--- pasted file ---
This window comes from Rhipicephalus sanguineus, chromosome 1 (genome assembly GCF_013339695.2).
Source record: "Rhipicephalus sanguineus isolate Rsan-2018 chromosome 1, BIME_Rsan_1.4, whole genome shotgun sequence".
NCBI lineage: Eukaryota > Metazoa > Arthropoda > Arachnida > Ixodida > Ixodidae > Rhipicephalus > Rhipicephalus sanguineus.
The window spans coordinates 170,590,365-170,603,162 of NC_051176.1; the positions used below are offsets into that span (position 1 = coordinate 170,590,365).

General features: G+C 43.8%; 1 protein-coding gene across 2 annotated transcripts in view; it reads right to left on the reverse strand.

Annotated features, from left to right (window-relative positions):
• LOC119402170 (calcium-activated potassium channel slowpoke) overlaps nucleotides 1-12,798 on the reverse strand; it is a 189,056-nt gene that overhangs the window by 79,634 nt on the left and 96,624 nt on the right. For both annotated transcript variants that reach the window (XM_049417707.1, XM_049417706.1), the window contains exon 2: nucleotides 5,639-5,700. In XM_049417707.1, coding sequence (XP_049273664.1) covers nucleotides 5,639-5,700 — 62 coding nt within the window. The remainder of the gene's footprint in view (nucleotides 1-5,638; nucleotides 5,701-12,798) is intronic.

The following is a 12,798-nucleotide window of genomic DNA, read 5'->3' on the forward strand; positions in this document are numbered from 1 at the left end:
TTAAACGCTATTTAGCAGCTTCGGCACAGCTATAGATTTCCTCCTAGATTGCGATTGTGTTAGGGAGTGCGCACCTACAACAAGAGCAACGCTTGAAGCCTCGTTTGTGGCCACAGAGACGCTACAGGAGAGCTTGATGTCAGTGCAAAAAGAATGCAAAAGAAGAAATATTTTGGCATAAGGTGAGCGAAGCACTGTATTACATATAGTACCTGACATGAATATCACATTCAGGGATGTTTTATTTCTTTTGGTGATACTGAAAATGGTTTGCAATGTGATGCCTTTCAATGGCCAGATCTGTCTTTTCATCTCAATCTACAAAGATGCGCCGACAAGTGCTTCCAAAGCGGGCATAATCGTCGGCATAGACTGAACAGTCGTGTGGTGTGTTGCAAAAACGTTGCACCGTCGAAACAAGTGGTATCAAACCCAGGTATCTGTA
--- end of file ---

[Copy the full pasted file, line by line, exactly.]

This window comes from Rhipicephalus sanguineus, chromosome 1 (genome assembly GCF_013339695.2).
Source record: "Rhipicephalus sanguineus isolate Rsan-2018 chromosome 1, BIME_Rsan_1.4, whole genome shotgun sequence".
NCBI lineage: Eukaryota > Metazoa > Arthropoda > Arachnida > Ixodida > Ixodidae > Rhipicephalus > Rhipicephalus sanguineus.
The window spans coordinates 170,590,365-170,603,162 of NC_051176.1; the positions used below are offsets into that span (position 1 = coordinate 170,590,365).

General features: G+C 43.8%; 1 protein-coding gene across 2 annotated transcripts in view; it reads right to left on the reverse strand.

Annotated features, from left to right (window-relative positions):
• LOC119402170 (calcium-activated potassium channel slowpoke) overlaps nucleotides 1-12,798 on the reverse strand; it is a 189,056-nt gene that overhangs the window by 79,634 nt on the left and 96,624 nt on the right. For both annotated transcript variants that reach the window (XM_049417707.1, XM_049417706.1), the window contains exon 2: nucleotides 5,639-5,700. In XM_049417707.1, coding sequence (XP_049273664.1) covers nucleotides 5,639-5,700 — 62 coding nt within the window. The remainder of the gene's footprint in view (nucleotides 1-5,638; nucleotides 5,701-12,798) is intronic.

The following is a 12,798-nucleotide window of genomic DNA, read 5'->3' on the forward strand; positions in this document are numbered from 1 at the left end:
TTAAACGCTATTTAGCAGCTTCGGCACAGCTATAGATTTCCTCCTAGATTGCGATTGTGTTAGGGAGTGCGCACCTACAACAAGAGCAACGCTTGAAGCCTCGTTTGTGGCCACAGAGACGCTACAGGAGAGCTTGATGTCAGTGCAAAAAGAATGCAAAAGAAGAAATATTTTGGCATAAGGTGAGCGAAGCACTGTATTACATATAGTACCTGACATGAATATCACATTCAGGGATGTTTTATTTCTTTTGGTGATACTGAAAATGGTTTGCAATGTGATGCCTTTCAATGGCCAGATCTGTCTTTTCATCTCAATCTACAAAGATGCGCCGACAAGTGCTTCCAAAGCGGGCATAATCGTCGGCATAGACTGAACAGTCGTGTGGTGTGTTGCAAAAACGTTGCACCGTCGAAACAAGTGGTATCAAACCCAGGTATCTGTA